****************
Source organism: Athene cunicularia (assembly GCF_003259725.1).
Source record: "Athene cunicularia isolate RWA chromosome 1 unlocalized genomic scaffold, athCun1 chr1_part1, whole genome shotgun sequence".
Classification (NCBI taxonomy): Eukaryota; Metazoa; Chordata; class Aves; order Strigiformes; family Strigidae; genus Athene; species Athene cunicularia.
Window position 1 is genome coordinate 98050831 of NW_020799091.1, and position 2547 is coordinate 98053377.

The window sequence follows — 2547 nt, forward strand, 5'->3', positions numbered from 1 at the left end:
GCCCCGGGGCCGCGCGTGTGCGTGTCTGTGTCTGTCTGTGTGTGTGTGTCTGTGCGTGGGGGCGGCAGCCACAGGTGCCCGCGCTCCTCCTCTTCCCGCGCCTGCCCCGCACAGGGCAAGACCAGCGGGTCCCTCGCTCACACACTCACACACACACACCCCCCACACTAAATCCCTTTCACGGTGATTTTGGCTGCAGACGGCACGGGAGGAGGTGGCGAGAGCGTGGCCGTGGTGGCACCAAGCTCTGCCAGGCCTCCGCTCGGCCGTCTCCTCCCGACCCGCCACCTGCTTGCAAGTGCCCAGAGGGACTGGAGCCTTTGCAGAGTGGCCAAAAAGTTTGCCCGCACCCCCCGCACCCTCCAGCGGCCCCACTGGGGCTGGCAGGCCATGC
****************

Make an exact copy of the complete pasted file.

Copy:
Source organism: Athene cunicularia (assembly GCF_003259725.1).
Source record: "Athene cunicularia isolate RWA chromosome 1 unlocalized genomic scaffold, athCun1 chr1_part1, whole genome shotgun sequence".
Classification (NCBI taxonomy): Eukaryota; Metazoa; Chordata; class Aves; order Strigiformes; family Strigidae; genus Athene; species Athene cunicularia.
Window position 1 is genome coordinate 98050831 of NW_020799091.1, and position 2547 is coordinate 98053377.

The window sequence follows — 2547 nt, forward strand, 5'->3', positions numbered from 1 at the left end:
GCCCCGGGGCCGCGCGTGTGCGTGTCTGTGTCTGTCTGTGTGTGTGTGTCTGTGCGTGGGGGCGGCAGCCACAGGTGCCCGCGCTCCTCCTCTTCCCGCGCCTGCCCCGCACAGGGCAAGACCAGCGGGTCCCTCGCTCACACACTCACACACACACACCCCCCACACTAAATCCCTTTCACGGTGATTTTGGCTGCAGACGGCACGGGAGGAGGTGGCGAGAGCGTGGCCGTGGTGGCACCAAGCTCTGCCAGGCCTCCGCTCGGCCGTCTCCTCCCGACCCGCCACCTGCTTGCAAGTGCCCAGAGGGACTGGAGCCTTTGCAGAGTGGCCAAAAAGTTTGCCCGCACCCCCCGCACCCTCCAGCGGCCCCACTGGGGCTGGCAGGCCATGC